“I spend time thinking of everything I am grateful for, and I try to develop my ability to express compassion for myself and others without reservation. I take time to do the things I need to do to keep myself healthy and happy. This includes taking experiential workshops, fostering relationships, and participating within groups which have a similar interest to become a more compassionate and fulfilled being.“
–Peter

“Self-forgiveness for my own judgments. And oh yeah, coming to Esalen.”
–David B.

“Hmm, this is a tough one! I guess I take care of my heart through fostering relationships with people I feel connected to. Spending quality time with them (whether we're on the phone, through messages/letters, on Zoom, or in-person). Being there for them, listening to them, sharing what's going on with me, my struggles and my successes... like we do in the Esalen weekly Friends of Esalen Zoom sessions!”
–Lori

“I remind myself in many ways of the fact that " Love is all there is!" LOVE is the prize and this one precious life is the stage we get to learn our lessons. I get out into nature, hike, camp, river kayak, fly fish, garden, I create, I dance (not enough!), and I remain grateful for each day, each breath, each moment. Being in the moment, awake, and remembering the gift of life and my feeling of gratitude for all of creation.”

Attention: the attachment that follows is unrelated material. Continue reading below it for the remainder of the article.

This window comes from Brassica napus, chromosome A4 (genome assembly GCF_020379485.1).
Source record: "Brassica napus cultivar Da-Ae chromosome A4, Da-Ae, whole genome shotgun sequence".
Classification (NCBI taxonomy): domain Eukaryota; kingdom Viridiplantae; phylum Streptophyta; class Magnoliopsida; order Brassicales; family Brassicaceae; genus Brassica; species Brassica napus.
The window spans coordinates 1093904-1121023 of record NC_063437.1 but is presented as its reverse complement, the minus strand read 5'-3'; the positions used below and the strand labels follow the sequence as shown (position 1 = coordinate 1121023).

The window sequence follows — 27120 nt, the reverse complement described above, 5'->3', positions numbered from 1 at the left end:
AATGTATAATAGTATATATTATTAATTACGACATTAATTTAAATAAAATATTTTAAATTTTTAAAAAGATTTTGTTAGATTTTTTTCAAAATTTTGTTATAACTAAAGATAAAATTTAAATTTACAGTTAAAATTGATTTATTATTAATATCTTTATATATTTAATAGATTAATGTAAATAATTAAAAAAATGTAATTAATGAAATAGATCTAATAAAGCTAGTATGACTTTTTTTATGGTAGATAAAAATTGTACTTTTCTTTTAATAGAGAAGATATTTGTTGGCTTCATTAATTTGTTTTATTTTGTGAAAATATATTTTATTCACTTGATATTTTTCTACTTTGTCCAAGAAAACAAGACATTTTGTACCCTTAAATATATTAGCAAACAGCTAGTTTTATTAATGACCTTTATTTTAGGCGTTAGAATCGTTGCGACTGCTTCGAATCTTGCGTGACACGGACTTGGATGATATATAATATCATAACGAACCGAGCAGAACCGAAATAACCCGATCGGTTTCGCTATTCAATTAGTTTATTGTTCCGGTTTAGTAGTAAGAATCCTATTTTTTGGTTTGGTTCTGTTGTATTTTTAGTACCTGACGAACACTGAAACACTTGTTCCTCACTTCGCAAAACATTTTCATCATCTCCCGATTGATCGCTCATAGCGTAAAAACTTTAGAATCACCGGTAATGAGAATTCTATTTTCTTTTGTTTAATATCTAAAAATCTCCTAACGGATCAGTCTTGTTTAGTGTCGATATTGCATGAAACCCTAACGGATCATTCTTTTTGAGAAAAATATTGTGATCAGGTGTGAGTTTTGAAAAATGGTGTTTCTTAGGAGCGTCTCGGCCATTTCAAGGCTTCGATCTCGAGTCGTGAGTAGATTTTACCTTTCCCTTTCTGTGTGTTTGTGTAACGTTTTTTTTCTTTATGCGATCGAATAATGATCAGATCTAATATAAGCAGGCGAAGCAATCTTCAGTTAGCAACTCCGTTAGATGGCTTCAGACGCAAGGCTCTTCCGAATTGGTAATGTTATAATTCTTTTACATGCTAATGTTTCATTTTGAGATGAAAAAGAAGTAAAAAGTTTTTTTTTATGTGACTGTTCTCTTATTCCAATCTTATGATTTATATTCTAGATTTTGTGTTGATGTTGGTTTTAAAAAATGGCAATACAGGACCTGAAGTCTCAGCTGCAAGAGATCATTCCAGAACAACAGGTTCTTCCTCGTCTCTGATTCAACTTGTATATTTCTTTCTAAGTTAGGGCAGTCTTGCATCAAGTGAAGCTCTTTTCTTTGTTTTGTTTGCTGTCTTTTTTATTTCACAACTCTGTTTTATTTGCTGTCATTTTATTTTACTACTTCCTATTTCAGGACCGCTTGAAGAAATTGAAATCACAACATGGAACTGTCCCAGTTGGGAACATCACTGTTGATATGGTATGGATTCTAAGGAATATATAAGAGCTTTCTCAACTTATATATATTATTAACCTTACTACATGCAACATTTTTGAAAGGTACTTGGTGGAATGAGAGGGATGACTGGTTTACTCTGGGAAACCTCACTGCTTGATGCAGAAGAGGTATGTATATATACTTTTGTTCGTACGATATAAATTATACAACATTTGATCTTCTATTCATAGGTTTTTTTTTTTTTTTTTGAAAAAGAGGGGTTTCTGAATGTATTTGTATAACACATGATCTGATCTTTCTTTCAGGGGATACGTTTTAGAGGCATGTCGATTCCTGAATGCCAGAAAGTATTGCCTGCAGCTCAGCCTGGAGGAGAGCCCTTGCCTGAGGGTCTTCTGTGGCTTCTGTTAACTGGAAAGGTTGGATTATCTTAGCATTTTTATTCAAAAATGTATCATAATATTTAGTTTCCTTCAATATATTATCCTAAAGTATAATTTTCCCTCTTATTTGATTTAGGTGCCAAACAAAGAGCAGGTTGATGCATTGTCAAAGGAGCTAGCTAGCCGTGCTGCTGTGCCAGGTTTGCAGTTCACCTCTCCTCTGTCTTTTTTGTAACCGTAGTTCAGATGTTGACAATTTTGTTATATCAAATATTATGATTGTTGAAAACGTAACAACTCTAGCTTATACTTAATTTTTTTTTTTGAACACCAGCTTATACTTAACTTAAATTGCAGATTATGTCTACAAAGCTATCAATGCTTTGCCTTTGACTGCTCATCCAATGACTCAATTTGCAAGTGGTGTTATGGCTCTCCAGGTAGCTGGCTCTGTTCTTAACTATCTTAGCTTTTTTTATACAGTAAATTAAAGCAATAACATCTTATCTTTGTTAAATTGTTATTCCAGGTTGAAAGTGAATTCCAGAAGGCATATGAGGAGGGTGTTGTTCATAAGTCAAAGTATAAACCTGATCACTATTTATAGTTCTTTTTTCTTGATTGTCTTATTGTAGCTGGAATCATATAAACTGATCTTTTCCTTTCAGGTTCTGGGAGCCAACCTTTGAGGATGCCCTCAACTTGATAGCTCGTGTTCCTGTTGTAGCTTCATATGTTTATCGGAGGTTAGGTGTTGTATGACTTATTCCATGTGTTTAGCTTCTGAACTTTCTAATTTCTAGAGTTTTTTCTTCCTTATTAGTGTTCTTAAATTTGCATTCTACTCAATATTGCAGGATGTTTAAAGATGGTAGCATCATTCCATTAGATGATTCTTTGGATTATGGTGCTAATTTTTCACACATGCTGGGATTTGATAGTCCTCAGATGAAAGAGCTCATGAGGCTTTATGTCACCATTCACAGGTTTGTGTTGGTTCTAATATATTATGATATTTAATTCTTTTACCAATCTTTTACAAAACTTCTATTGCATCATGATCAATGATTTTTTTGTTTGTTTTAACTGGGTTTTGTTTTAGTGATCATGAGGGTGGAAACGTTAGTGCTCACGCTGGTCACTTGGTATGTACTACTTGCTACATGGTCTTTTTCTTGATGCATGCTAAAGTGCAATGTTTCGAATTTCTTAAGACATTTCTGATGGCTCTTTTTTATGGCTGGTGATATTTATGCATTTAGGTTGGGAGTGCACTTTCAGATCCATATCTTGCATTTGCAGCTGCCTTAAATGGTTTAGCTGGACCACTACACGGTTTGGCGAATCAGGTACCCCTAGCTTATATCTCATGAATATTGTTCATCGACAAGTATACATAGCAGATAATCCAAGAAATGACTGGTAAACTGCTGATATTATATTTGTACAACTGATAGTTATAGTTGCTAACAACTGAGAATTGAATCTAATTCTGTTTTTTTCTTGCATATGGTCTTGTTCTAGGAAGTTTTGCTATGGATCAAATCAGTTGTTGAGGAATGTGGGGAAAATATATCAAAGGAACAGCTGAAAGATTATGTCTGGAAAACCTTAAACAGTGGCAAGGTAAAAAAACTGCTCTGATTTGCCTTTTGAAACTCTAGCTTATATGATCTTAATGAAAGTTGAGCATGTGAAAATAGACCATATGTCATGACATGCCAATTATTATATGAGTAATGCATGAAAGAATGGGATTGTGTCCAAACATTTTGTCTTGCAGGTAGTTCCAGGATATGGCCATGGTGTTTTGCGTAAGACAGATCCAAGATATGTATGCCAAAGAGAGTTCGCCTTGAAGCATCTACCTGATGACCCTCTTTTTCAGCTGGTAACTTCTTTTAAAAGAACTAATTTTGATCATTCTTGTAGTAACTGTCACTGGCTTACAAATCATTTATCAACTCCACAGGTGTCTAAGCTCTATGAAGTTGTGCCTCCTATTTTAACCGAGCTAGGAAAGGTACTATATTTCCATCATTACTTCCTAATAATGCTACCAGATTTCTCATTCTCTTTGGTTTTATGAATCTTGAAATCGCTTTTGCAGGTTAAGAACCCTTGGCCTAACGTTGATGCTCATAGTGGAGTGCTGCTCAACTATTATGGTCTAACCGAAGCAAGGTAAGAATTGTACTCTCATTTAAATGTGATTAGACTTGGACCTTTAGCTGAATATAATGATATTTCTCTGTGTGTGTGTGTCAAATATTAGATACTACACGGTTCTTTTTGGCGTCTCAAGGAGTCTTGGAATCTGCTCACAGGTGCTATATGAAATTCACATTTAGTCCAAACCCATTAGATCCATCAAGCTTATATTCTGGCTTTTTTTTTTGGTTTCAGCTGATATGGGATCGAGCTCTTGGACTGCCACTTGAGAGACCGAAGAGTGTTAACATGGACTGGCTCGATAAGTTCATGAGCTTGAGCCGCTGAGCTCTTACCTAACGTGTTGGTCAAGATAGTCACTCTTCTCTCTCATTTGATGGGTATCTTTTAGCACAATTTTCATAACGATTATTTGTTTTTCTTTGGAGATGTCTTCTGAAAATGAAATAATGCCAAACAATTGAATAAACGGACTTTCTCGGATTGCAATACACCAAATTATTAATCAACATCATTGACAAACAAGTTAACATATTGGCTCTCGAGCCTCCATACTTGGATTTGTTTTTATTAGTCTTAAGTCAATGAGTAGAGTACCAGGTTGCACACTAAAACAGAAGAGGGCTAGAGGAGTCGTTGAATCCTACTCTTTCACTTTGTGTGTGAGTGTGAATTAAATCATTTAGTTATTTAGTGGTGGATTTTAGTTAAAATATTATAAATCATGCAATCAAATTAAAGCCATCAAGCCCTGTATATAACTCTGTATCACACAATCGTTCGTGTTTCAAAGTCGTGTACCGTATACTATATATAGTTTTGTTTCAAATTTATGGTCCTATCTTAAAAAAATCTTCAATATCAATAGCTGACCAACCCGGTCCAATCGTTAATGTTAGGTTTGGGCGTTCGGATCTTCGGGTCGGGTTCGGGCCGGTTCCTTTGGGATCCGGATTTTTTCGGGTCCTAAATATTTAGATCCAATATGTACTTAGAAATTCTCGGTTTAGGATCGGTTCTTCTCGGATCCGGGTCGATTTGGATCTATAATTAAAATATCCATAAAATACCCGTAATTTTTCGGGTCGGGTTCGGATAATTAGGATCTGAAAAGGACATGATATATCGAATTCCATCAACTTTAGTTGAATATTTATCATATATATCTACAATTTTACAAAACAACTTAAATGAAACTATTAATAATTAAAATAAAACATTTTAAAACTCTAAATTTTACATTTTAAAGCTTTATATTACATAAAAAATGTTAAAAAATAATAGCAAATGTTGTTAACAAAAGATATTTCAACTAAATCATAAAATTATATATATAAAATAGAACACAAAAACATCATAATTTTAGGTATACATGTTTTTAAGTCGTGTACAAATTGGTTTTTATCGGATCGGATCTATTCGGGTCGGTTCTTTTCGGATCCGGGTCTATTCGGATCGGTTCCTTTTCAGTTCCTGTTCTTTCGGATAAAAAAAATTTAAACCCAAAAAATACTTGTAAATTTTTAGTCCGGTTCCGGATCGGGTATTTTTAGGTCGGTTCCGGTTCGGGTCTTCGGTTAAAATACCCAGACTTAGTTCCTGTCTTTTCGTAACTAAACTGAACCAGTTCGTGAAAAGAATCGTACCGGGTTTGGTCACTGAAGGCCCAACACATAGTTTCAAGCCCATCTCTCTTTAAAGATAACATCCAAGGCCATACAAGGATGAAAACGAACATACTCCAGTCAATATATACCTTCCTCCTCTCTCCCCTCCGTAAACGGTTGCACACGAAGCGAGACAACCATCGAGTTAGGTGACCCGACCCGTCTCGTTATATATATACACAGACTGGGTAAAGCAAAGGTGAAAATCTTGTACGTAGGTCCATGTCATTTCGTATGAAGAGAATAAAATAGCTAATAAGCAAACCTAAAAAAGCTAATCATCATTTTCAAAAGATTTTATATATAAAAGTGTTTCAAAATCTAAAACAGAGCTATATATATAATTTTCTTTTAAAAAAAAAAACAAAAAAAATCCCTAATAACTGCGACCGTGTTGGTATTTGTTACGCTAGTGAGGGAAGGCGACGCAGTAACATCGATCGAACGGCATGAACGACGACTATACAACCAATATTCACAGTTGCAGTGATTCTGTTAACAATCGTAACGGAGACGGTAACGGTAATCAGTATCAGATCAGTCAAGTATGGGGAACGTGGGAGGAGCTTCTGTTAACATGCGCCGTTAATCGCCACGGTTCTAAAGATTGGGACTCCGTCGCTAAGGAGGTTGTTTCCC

–Steven
“My physical heart by limiting stress and eating a heart-healthy diet. My emotional heart by staying in love with the world and by knowing that all disappointment and loss will pass.“
–David Z.


Today, September 29, is World Heart Day. Strike up a conversation with your own heart and as you feel comfortable, encourage others to do the same. As part of our own transformations and self-care, we sometimes ask for others to illuminate and enliven our hearts or speak our love language.

What if we could do this for ourselves too, even if just for today… or to start a heart practice, forever?



About

Esalen Team

Darnell Lamont Walker leading Rituals Writing Workshop
Tapping Wisdom at All Ages
Category:
Mind

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About

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Tapping Wisdom at All Ages